Bush releases $1.96 trillion budget with a multitude of spending curbs


Monday, April 9th 2001, 12:00 am
By: News On 6


WASHINGTON (AP) _ President Bush sent Congress on Monday the full details of his $1.96 trillion budget, promising to restrain what he considers the excessive growth of government spending by trimming a multitude of government programs, from energy conservation to putting police on the streets.

The nearly 5-inch-thick stack of blue budget books, which fleshes out the broad budget outline the president released in February, seeks to put the new administration's stamp on the federal government by rolling back many initiatives promoted by the Clinton administration.

All of the cuts make room for Bush's signature proposal, a $1.6 trillion, 10-year tax cut, while also using a projected $5.6 trillion surplus over the next decade to pay down a record amount of the national debt.

In his full budget, Bush re-estimated the cost of his campaign-promised tax cut at $1.49 trillion over 10 years, giving him room to add some new tax breaks to the package _ the biggest of which is a $52.9 billion program to provide up to $2,000 in tax credits to help low-income families pay for health insurance.

In all, the budget for the 2002 fiscal year that begins Oct. 1 would spend $1.96 trillion, a 5.6 percent increase over this year. It would hold the growth in discretionary spending _ everything but spending on mandatory benefit programs _ to a 4 percent increase, far below the 8.7 percent increase in budget authority that former President Clinton got for the current fiscal year.

``This budget offers a new vision of governing for our nation,'' Bush said in a message accompanying his budget.

Hoping to build momentum for that vision, Bush held an early morning meeting with his Cabinet where he proclaimed that his budget ``represents compassionate conservatism'' while setting priorities and going after wasteful government spending.

``Washington is known for its pork. This budget funds our needs without the fat,'' Bush said.

The budget, however, has already provoked howls of protests among various interest groups, and members of Congress from both parties are already vowing to protect their favorite programs. Democrats have contended the budget cuts are too severe because the president wanted to protect his massive tax cut.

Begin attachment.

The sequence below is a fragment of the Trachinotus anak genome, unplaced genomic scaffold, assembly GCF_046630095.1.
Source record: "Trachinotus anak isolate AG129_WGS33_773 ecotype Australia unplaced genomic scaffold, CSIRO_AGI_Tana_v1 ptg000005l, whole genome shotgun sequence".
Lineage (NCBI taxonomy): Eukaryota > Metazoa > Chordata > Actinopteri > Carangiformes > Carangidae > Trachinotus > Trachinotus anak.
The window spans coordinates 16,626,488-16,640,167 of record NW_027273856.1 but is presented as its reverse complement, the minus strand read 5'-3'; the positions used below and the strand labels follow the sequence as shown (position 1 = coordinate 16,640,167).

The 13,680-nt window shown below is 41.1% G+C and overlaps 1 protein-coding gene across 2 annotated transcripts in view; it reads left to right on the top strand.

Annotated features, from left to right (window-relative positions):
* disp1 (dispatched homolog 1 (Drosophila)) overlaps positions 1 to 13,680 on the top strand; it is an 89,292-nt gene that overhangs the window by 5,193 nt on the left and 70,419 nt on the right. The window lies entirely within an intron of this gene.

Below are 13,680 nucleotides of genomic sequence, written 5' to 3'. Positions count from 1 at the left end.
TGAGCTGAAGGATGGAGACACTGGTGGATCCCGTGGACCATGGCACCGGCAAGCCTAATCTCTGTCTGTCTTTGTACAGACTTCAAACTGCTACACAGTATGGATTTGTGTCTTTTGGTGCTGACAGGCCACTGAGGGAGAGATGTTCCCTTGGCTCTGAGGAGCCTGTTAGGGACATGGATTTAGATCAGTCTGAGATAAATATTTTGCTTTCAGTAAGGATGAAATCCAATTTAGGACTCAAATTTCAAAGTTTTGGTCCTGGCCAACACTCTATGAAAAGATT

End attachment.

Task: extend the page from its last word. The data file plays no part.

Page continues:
Bush suffered his first major congressional defeat last week when the Senate voted to trim his $1.6 trillion, 10-year tax cut by one-fourth to make room for $200 billion in increased debt reduction and billions of dollars of higher spending than Bush is seeking in his budget.

However, the administration is warning that Bush will not hesitate to veto congressional spending bills that he believes are excessive.

Bush's budget pledges in its introduction to restrain ``recent explosive growth in discretionary spending'' by cutting ``unjustified programs, excessive programs, duplicative programs and programs that have completed their mission.''

To accomplish those goals, the administration is recommending a 17 percent cut in a key Clinton anti-crime program that aimed to put 100,000 new police officers on city streets. Part of the savings would be redirected to beefing up security at the nation's schools.

In an effort to attack corporate welfare, programs to support ship building, energy conservation at American companies and subsidies for American exports all would be trimmed under the Bush budget.

There were spending increases in the Bush budget to meet campaign promises and to support favored initiatives. Bush has made reforming education a key priority and his budget would boost discretionary spending at the Education Department by 11.5 percent, the biggest increase for any Cabinet agency.

Until Monday, Bush had been able to keep the spotlight on his proposed spending increases, which were included in the 207-page budget outline he released Feb. 28. But that document provided far fewer details on the spending cuts.

In all, the budget proposes outright cuts in 10 of the government's 25 major agencies. The biggest cuts would occur at the departments of agriculture and transportation.

In education, the administration approved significant increases in such areas as support for charter schools and helping states develop reading and math student assessment programs, fulfilling Bush campaign promises.

But many Clinton-era initiatives would be cut or scaled back.

These include programs to support for doctor training at children's hospitals, efforts to combat nuclear proliferation by assisting Russian nuclear scientists and tax credits to boost economic development in poor neighborhoods.

Bush budget writers said that in many cases the savings were being diverted to programs dealing with the same problems that the new administration believes will offer a greater payoff.

The administration's February spending blueprint served as the basis for debate on budget resolutions setting broad guidelines for spending and taxes that have been passed by both the House and Senate.

The House accepted the full $1.6 trillion Bush tax cut and his proposed spending caps, but last Friday the Senate passed a budget resolution that reduced the tax cut to $1.2 trillion and increased discretionary spending authority to nearly 8 percent, almost double the 4 percent proposed by Bush.

Last week's fight in the evenly divided Senate, where Vice President Dick Cheney had to be used for tie-breaking votes to protect the administration's budget outline, was likely to serve as a harbinger for the bitter battles to come.